WHERE TO SPOT FALL FOLIAGE IN NYC
It is a beautiful time of year, late September into early October when the leaves begin to change colors reflecting a vibrant, colorful bowl of fruit loops presuming the elements permit; and there is no place else like the Northeast to witness it. You might be surprised to find out that you can partake in this long-standing Columbus Day weekend activity right here in New York City. From Brooklyn’s lush and wide-open green spaces to hidden nooks and crannies of Central Park – here is your guide to Leaf Peeping in New York City, no car or binoculars needed:
Prospect Park – At almost a quarter-mile in length, Long Meadow is officially “the longest greensward in an American urban park” with an infinite amount of acreage ripe with bright orange and red leaves atop Sugar and Red Maple Trees for your viewing pleasure. Elsewhere, wide open vistas of great color can be seen at the Peninsula and Lullwater portions of the park where Sour Gum and Sassagfras trees wait until the tail end of October to display an array of hues.
New York Botanical Garden – Don’t underestimate the power of this year-round natural sanctuary nestled uptown in the Bronx where 250 acres of woodlands in the Thain Family Forest boast the city’s largest patch of old-growth forest with trees dating back to the 19th century, and a wide range of species including oak, red maple, tulip, scarlet oak and Sweet gums with star-shaped leaves that turn red and purple throughout the season.
Greenbelt Nature Center – South of Manhattan lies 2,800 acres of interconnected open space at the Staten Island Greenbelt Nature Center where a whopping 35 miles of trails wind intricately through parks and woodland including the eight-mile Yellow trail that passes Moses’ Mountain with panoramic views of surrounding trees from atop the well known 260-foot hill. A perfect combination of oak, sweet gum, tulip, sassafras and red maple trees provide a fiery blaze of color, while on the other side of the Mountain clusters of red maple trees lie toward the 90-acre High Rock Park .
Green-Wood Cemetery – 478 acres of beautiful nature preserve and arboretum are at your disposal to explore over 8,000 species of trees including New York City’s oldest sassafras dating back to 1838.
Alley Pond Park – A rare glimpse into New York’s geological past can be found in Queens at Alley Pond Park where numerous trails are decorated by almost 30,000 native hardwood species. The Tulip Tree Trail is just over half a mile long making it manageable for almost everyone and moreover, the park is allegedly home to NYC’s oldest and largest tulip poplar called the “Alley Pond Giant” measuring in at a towering 133.8 feet tall.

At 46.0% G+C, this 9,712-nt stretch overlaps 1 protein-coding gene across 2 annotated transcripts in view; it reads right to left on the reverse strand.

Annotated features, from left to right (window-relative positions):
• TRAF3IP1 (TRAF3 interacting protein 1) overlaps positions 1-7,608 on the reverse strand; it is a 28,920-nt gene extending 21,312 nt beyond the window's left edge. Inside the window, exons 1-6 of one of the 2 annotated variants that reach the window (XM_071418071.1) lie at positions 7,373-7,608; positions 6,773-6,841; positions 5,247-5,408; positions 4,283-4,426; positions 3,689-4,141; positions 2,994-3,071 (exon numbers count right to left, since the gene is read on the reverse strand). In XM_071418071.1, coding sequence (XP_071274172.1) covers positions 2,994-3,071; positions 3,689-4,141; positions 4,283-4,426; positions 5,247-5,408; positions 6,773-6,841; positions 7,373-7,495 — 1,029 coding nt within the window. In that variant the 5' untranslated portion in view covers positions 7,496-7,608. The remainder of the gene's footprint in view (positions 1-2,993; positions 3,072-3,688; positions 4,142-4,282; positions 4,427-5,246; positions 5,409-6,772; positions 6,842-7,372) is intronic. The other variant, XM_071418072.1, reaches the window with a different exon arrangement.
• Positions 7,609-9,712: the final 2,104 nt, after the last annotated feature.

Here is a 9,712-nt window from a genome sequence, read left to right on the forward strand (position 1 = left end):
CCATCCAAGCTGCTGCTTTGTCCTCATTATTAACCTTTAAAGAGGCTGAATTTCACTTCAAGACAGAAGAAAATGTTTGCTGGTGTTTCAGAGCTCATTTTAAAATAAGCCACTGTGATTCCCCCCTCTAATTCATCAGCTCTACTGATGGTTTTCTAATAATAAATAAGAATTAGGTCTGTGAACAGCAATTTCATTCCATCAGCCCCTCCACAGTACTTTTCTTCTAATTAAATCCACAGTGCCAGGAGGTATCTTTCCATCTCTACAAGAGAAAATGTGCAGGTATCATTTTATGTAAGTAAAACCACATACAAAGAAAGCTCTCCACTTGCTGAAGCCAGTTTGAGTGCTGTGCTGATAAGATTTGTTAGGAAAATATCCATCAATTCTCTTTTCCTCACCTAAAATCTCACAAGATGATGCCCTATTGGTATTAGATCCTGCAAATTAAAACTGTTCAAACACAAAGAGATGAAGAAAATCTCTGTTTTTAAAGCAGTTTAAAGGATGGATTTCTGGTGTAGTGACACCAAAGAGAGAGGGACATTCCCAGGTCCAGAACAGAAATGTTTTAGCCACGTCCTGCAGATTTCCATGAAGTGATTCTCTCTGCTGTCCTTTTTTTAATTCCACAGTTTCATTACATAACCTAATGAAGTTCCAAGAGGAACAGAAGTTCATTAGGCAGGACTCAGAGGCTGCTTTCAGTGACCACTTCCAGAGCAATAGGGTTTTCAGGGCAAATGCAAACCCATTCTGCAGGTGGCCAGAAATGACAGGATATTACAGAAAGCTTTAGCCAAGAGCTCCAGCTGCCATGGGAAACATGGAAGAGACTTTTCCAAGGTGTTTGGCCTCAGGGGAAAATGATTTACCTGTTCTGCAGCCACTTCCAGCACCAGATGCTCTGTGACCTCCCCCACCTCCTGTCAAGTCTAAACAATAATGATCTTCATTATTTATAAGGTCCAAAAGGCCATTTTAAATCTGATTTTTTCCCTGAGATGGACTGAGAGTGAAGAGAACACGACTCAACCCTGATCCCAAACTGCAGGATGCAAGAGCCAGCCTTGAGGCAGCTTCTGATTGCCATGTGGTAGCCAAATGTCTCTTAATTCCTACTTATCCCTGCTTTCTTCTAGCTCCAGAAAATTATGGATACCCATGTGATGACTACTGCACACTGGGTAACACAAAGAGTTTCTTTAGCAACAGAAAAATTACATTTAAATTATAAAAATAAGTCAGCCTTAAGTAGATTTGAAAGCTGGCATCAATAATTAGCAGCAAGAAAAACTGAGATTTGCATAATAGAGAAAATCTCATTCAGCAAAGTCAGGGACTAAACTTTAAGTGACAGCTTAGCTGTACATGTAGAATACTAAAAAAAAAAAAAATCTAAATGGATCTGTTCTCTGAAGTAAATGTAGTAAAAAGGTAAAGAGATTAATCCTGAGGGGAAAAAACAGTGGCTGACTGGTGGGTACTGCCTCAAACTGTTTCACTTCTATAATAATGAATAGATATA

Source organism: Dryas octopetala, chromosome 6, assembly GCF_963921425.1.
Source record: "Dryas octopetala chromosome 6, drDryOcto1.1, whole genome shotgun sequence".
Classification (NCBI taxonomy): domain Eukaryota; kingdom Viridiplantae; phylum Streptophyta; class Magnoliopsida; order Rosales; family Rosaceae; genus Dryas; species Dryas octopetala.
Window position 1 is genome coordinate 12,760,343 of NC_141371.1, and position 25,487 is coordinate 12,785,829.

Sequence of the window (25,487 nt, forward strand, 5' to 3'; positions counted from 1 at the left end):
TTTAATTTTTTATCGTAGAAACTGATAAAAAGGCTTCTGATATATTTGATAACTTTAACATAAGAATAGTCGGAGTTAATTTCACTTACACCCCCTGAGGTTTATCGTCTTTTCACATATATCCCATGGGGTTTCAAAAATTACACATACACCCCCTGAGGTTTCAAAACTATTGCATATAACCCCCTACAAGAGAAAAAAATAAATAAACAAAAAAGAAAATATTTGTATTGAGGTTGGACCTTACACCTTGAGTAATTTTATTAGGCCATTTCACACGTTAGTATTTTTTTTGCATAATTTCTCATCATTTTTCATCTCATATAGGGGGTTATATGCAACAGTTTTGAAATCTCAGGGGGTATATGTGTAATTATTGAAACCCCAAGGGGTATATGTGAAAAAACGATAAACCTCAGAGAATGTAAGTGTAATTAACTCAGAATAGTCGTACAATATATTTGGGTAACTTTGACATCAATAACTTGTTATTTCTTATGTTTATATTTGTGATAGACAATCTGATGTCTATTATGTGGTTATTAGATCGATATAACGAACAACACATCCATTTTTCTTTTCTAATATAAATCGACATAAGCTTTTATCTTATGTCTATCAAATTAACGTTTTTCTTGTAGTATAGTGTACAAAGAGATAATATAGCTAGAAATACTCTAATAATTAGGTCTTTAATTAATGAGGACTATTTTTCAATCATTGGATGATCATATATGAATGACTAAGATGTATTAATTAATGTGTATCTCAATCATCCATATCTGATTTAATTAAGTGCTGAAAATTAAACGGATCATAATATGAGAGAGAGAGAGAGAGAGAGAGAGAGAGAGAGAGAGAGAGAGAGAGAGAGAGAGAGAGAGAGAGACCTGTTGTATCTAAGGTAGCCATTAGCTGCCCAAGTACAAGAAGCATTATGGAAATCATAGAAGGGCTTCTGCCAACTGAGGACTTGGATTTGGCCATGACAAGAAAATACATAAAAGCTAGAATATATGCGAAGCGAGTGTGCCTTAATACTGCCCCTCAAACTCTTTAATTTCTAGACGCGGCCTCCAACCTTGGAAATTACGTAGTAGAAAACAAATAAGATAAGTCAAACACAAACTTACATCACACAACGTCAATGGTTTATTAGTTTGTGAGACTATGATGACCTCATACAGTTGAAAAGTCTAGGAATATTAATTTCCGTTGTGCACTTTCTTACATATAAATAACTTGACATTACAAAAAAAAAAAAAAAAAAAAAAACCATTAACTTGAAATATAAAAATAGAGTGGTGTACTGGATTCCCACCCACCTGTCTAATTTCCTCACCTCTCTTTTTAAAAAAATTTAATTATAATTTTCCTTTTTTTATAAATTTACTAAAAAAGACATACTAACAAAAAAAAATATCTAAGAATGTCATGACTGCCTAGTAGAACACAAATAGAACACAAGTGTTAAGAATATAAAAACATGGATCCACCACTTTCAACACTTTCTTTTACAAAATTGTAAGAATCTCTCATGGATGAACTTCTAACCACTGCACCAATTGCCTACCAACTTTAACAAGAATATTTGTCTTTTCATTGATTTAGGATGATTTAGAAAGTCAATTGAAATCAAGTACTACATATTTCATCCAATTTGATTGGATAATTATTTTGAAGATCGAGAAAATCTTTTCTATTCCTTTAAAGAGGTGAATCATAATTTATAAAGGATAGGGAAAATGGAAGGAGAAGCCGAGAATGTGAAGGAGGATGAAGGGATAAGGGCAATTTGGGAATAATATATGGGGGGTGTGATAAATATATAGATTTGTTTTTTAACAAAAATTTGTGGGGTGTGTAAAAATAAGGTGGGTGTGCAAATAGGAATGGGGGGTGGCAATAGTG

Van Cortlandt Park – Over 1,000 acres and an estimated 80,000 trees make this Bronx spot ideal for leaf-peepers in search of oak, sweet gum, and hickory trees that display rust and orange colored leaves, and unmatched views from a 1.1-mile nature walk along the Old Croton Aqueduct Trail .
Central Park – Download the official Central Park fall foliage map and make your way to Belvedere Castle, the undisputed best spot for panoramic views of the entire range of colors from Elm, Oak and Maple trees that are peppered throughout. Additional points of interest include the Conservatory located at 5th Avenue and 72nd street that reveals berry covered hawthorn trees, and the Ramble offers 38-acres in the middle of Central Park. Enter between 100th and 103rd Streets to continue your trek in the North Woods alongside the Ravine featuring brooks, various oaks, elm, red maple and black cherry trees.
Circle Line Fall Foliage Cruise – Up and down Hudson Valley lies one of New York state’s most bucolic and rustic scenery for the quintessential fall getaway that includes a half-day New York water taxi excursion to Bear Mountain area that allows you to enjoy a 360 degree backdrop from a Hudson River vantage point complimented by a rainbow of autumn colors that glisten off the tranquil blue water.
Inwood Hill Park – Sign up for a Fall Foliage Hike and discover numerous trails that wind through Manhattan’s last remaining naturally occurring native hardwood forest, known as Inwood Hill Park, where a certified Urban Park Ranger will guide you through paved paths and numerous trails underneath a blanket of fall foliage.
Fort Greene Park – This wide open space is one of New York City’s most celebrated parks, and is Brooklyn’s oldest major park where over 30 acres of grassy expanse is uniquely situated at the apex of a 148 foot Prison Ships Martyr’s Monument, surrounded by an arsenal of enormous London planes trees, stately elms, oaks, and glowing ginko trees with shiny, golden fan shaped leaves.
Wave Hill Park – The changing colors along the New Jersey Palisades is a timeless experience and must be witnessed from Wave Hill Park, that at more then a century old remains as the crown jewel of Riverdale’s park areas. Take in calming views of the Hudson River and enjoy colorful foliage at its seasonal peak among the Gardens at Wave Hill where a myriad of trees serve as the cornerstone of the landscape. Dramatic rust colored leaves sway atop Bald Cyprus trees and low drooping branches hang from one of North America’s most attractive tree species, Tupelos.
Share your Fall Foliage photos with us in the comments below, and learn more about the best neighborhood attractions from all of Halstead Property’s local expert agents.